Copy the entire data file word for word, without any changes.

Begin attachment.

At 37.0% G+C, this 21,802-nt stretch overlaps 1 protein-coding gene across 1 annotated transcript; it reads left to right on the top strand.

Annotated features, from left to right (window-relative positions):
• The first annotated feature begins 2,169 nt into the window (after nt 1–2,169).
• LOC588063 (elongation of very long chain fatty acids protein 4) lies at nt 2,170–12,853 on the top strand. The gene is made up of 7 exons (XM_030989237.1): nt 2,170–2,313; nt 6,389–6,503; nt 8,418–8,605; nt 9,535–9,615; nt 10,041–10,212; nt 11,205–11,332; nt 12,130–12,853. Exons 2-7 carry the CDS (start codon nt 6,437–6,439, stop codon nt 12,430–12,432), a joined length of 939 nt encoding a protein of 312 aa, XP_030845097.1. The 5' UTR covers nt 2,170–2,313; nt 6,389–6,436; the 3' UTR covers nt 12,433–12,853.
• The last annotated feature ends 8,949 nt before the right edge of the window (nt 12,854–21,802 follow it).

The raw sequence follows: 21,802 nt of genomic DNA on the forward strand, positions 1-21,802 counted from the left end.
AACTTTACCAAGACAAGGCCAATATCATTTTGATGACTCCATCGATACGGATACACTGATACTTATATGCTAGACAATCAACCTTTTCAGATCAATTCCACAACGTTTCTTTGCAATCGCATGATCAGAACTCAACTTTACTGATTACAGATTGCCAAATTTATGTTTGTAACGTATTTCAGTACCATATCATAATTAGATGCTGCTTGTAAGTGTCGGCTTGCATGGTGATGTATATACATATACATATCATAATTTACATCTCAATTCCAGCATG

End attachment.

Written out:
At 37.0% G+C, this 21,802-nt stretch overlaps 1 protein-coding gene across 1 annotated transcript; it reads left to right on the top strand.

Annotated features, from left to right (window-relative positions):
• The first annotated feature begins 2,169 nt into the window (after nt 1–2,169).
• LOC588063 (elongation of very long chain fatty acids protein 4) lies at nt 2,170–12,853 on the top strand. The gene is made up of 7 exons (XM_030989237.1): nt 2,170–2,313; nt 6,389–6,503; nt 8,418–8,605; nt 9,535–9,615; nt 10,041–10,212; nt 11,205–11,332; nt 12,130–12,853. Exons 2-7 carry the CDS (start codon nt 6,437–6,439, stop codon nt 12,430–12,432), a joined length of 939 nt encoding a protein of 312 aa, XP_030845097.1. The 5' UTR covers nt 2,170–2,313; nt 6,389–6,436; the 3' UTR covers nt 12,433–12,853.
• The last annotated feature ends 8,949 nt before the right edge of the window (nt 12,854–21,802 follow it).

The raw sequence follows: 21,802 nt of genomic DNA on the forward strand, positions 1-21,802 counted from the left end.
AACTTTACCAAGACAAGGCCAATATCATTTTGATGACTCCATCGATACGGATACACTGATACTTATATGCTAGACAATCAACCTTTTCAGATCAATTCCACAACGTTTCTTTGCAATCGCATGATCAGAACTCAACTTTACTGATTACAGATTGCCAAATTTATGTTTGTAACGTATTTCAGTACCATATCATAATTAGATGCTGCTTGTAAGTGTCGGCTTGCATGGTGATGTATATACATATACATATCATAATTTACATCTCAATTCCAGCATG